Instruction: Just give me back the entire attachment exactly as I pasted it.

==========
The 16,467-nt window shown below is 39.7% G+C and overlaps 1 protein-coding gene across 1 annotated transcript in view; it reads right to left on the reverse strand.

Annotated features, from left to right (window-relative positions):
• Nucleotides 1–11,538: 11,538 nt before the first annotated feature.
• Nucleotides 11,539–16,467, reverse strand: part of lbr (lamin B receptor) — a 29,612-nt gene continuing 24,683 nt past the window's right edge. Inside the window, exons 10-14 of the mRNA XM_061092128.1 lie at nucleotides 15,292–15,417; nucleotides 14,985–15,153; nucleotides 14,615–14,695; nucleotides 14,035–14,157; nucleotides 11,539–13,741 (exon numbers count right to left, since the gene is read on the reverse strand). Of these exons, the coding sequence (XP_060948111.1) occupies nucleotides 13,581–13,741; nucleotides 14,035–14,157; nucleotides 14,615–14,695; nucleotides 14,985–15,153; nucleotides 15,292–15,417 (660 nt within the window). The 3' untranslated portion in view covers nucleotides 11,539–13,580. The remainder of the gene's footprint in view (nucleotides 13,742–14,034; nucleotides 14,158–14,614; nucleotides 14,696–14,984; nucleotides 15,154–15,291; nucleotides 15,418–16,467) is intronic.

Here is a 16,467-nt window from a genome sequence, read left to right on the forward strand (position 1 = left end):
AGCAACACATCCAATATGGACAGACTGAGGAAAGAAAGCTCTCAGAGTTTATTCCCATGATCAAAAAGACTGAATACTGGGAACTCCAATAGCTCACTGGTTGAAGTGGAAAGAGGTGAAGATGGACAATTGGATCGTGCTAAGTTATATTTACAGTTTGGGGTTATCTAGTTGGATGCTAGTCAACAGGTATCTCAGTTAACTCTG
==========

The 16,467-nt window shown below is 39.7% G+C and overlaps 1 protein-coding gene across 1 annotated transcript in view; it reads right to left on the reverse strand.

Annotated features, from left to right (window-relative positions):
• Nucleotides 1–11,538: 11,538 nt before the first annotated feature.
• Nucleotides 11,539–16,467, reverse strand: part of lbr (lamin B receptor) — a 29,612-nt gene continuing 24,683 nt past the window's right edge. Inside the window, exons 10-14 of the mRNA XM_061092128.1 lie at nucleotides 15,292–15,417; nucleotides 14,985–15,153; nucleotides 14,615–14,695; nucleotides 14,035–14,157; nucleotides 11,539–13,741 (exon numbers count right to left, since the gene is read on the reverse strand). Of these exons, the coding sequence (XP_060948111.1) occupies nucleotides 13,581–13,741; nucleotides 14,035–14,157; nucleotides 14,615–14,695; nucleotides 14,985–15,153; nucleotides 15,292–15,417 (660 nt within the window). The 3' untranslated portion in view covers nucleotides 11,539–13,580. The remainder of the gene's footprint in view (nucleotides 13,742–14,034; nucleotides 14,158–14,614; nucleotides 14,696–14,984; nucleotides 15,154–15,291; nucleotides 15,418–16,467) is intronic.

Here is a 16,467-nt window from a genome sequence, read left to right on the forward strand (position 1 = left end):
AGCAACACATCCAATATGGACAGACTGAGGAAAGAAAGCTCTCAGAGTTTATTCCCATGATCAAAAAGACTGAATACTGGGAACTCCAATAGCTCACTGGTTGAAGTGGAAAGAGGTGAAGATGGACAATTGGATCGTGCTAAGTTATATTTACAGTTTGGGGTTATCTAGTTGGATGCTAGTCAACAGGTATCTCAGTTAACTCTG